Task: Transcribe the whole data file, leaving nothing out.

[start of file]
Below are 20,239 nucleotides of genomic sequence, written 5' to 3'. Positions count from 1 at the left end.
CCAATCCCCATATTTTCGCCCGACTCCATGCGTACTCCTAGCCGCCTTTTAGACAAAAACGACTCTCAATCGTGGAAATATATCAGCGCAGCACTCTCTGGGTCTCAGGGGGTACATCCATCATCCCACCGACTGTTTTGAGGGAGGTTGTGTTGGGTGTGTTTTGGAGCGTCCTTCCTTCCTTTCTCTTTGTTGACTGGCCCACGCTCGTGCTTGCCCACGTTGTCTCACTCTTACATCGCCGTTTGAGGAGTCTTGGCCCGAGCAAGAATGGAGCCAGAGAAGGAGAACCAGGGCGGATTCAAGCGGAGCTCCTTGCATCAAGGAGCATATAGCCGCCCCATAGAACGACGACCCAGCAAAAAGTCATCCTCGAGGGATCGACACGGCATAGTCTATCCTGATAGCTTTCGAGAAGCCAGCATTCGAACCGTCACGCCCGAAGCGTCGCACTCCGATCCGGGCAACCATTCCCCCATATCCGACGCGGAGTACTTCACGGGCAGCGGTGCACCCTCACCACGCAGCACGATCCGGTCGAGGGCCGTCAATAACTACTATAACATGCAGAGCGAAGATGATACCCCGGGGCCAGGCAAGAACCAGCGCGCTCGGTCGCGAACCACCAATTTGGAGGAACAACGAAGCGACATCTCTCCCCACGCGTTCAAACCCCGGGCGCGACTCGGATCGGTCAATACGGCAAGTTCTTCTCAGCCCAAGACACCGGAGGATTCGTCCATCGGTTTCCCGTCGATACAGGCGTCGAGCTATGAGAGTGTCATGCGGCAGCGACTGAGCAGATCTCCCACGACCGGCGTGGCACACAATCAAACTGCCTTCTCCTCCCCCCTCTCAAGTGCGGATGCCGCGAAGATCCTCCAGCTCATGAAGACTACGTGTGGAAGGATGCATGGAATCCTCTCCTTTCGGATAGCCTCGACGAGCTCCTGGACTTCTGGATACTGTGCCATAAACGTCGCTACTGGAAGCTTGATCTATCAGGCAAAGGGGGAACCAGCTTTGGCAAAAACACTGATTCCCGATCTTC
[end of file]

Below are 20,239 nucleotides of genomic sequence, written 5' to 3'. Positions count from 1 at the left end.
CCAATCCCCATATTTTCGCCCGACTCCATGCGTACTCCTAGCCGCCTTTTAGACAAAAACGACTCTCAATCGTGGAAATATATCAGCGCAGCACTCTCTGGGTCTCAGGGGGTACATCCATCATCCCACCGACTGTTTTGAGGGAGGTTGTGTTGGGTGTGTTTTGGAGCGTCCTTCCTTCCTTTCTCTTTGTTGACTGGCCCACGCTCGTGCTTGCCCACGTTGTCTCACTCTTACATCGCCGTTTGAGGAGTCTTGGCCCGAGCAAGAATGGAGCCAGAGAAGGAGAACCAGGGCGGATTCAAGCGGAGCTCCTTGCATCAAGGAGCATATAGCCGCCCCATAGAACGACGACCCAGCAAAAAGTCATCCTCGAGGGATCGACACGGCATAGTCTATCCTGATAGCTTTCGAGAAGCCAGCATTCGAACCGTCACGCCCGAAGCGTCGCACTCCGATCCGGGCAACCATTCCCCCATATCCGACGCGGAGTACTTCACGGGCAGCGGTGCACCCTCACCACGCAGCACGATCCGGTCGAGGGCCGTCAATAACTACTATAACATGCAGAGCGAAGATGATACCCCGGGGCCAGGCAAGAACCAGCGCGCTCGGTCGCGAACCACCAATTTGGAGGAACAACGAAGCGACATCTCTCCCCACGCGTTCAAACCCCGGGCGCGACTCGGATCGGTCAATACGGCAAGTTCTTCTCAGCCCAAGACACCGGAGGATTCGTCCATCGGTTTCCCGTCGATACAGGCGTCGAGCTATGAGAGTGTCATGCGGCAGCGACTGAGCAGATCTCCCACGACCGGCGTGGCACACAATCAAACTGCCTTCTCCTCCCCCCTCTCAAGTGCGGATGCCGCGAAGATCCTCCAGCTCATGAAGACTACGTGTGGAAGGATGCATGGAATCCTCTCCTTTCGGATAGCCTCGACGAGCTCCTGGACTTCTGGATACTGTGCCATAAACGTCGCTACTGGAAGCTTGATCTATCAGGCAAAGGGGGAACCAGCTTTGGCAAAAACACTGATTCCCGATCTTC